A gap along a pathway towards Kembangan MRT station. The LTA and HDB say a longer walkway will be ready by next year. ST PHOTO: RACHEL AU-YONG

WHERE: Parallel, uncovered pathways along Jalan Kembangan on the way to Kembangan MRT

WHAT RESIDENTS SAY: "This is the most direct path for me, so I will just bear with it, but it would be nice to get a covered walkway because it's quite a long route," says student Lim Jiayee, 19.

WHAT AGENCIES SAY: "There are existing covered linkways connecting Kembangan MRT Station to the nearby bus stop, to Kembangan Community Centre and to the nearby HDB Blks 114 and 116. Therefore, it would not be necessary to expend Government funds to duplicate the provision of covered linkways for alternative routes which commuters may choose to take," say LTA and HDB.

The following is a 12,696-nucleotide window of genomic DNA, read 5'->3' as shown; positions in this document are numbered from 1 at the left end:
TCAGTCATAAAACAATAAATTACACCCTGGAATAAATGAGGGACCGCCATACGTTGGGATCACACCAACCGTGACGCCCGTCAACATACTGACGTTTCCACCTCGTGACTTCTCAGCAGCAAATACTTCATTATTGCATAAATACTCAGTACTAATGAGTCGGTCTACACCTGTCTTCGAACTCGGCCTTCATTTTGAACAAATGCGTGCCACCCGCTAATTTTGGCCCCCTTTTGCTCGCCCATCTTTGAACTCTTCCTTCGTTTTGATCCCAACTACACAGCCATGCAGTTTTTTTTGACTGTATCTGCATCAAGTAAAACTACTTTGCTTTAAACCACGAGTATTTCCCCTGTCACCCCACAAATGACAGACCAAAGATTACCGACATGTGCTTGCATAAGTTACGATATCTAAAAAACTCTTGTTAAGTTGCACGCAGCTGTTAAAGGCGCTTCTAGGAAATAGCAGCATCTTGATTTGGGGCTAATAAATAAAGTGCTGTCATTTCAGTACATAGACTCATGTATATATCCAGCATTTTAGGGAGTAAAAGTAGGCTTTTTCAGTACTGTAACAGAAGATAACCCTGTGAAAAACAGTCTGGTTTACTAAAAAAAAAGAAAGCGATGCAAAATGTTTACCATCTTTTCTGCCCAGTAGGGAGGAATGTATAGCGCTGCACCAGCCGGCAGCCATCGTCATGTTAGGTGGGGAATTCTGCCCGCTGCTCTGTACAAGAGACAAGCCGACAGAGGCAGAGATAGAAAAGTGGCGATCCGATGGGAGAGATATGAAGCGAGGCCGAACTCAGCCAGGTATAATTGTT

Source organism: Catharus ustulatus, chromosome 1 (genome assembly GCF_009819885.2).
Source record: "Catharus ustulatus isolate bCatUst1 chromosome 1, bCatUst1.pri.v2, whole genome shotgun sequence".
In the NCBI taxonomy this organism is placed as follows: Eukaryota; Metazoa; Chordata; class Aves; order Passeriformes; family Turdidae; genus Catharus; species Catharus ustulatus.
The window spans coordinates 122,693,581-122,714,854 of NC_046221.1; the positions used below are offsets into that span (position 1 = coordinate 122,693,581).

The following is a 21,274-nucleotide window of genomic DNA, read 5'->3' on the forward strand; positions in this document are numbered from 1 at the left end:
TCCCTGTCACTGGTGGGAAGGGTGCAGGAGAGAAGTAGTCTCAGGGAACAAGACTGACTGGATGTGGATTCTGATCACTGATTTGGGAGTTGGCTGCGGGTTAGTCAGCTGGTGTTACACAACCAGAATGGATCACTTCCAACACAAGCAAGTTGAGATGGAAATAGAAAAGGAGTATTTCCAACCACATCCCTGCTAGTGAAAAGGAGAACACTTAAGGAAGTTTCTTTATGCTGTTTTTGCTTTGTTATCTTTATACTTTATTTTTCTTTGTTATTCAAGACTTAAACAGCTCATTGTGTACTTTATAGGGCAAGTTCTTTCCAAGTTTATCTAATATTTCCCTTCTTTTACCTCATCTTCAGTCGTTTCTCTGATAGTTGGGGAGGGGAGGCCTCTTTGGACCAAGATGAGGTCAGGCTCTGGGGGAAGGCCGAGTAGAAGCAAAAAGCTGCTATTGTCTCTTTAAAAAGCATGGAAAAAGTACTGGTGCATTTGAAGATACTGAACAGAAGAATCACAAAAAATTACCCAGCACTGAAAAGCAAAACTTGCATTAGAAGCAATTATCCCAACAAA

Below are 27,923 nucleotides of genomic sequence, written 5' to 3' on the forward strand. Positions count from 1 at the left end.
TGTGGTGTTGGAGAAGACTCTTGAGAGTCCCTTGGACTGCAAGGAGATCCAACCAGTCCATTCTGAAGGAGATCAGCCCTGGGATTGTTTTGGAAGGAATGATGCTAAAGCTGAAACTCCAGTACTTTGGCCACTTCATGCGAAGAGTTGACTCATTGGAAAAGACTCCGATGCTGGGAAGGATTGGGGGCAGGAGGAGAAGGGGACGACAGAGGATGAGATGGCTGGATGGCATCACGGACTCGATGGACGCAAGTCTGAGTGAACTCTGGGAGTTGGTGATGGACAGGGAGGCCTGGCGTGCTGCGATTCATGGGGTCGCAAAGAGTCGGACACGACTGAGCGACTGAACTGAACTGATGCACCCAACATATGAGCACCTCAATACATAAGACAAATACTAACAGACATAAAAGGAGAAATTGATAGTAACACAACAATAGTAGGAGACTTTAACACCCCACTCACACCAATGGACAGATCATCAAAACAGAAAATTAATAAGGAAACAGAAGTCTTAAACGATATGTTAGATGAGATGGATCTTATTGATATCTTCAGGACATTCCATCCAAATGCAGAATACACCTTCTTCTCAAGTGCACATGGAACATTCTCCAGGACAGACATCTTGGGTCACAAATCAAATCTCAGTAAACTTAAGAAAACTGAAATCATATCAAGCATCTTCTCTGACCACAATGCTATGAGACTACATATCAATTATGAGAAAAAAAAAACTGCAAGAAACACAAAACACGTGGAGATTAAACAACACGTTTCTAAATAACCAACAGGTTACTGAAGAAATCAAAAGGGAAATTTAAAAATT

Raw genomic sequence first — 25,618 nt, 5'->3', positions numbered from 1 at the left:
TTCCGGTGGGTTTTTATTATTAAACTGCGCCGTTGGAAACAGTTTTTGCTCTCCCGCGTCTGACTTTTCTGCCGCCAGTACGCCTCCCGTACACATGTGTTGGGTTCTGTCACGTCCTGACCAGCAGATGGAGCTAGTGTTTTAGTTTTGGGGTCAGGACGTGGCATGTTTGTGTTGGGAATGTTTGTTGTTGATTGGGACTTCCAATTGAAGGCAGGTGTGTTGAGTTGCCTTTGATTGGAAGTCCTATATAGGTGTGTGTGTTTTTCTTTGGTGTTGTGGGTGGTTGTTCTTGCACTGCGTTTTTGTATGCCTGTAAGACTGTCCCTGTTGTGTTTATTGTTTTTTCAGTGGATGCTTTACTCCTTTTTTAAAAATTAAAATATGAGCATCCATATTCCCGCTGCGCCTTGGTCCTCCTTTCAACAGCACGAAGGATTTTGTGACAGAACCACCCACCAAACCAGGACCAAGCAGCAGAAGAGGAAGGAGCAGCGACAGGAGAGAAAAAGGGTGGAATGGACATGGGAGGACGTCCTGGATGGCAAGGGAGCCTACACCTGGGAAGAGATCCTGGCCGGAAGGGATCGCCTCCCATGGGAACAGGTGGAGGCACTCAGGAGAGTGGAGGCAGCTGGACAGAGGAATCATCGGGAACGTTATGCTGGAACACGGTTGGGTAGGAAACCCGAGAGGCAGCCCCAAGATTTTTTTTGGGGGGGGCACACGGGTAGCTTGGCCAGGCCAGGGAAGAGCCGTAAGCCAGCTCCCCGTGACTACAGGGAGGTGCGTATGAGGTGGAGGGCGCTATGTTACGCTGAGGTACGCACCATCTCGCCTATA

A walkway in Sengkang ends at a drain, metres away from the bus stop. The LTA and HDB say a longer walkway will be ready by next year. PHOTO: MARCUS TAN FOR THE SUNDAY TIMES

WHERE: A walkway from Block 448 ends at a lane next to a drain, leaving residents to make a dash to the bus stop opposite Sengkang Fire Station during bad weather.

WHAT RESIDENTS SAY: "When it rains, I have to wait it out or pick up some cardboard near the rubbish bin. It's not worth risking a fall at my age," says retired engineer Sim Boon Heng, 74.

WHAT AGENCIES SAY: "The bus stop near Blk 448 was constructed in March last year. Under the Walk2Ride programme, we will provide a covered linkway to this bus stop, and this will be ready by the first quarter of 2018," say LTA and HDB.

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A version of this article appeared in the print edition of The Sunday Times on March 12, 2017, with the headline Running short of shelter. Subscribe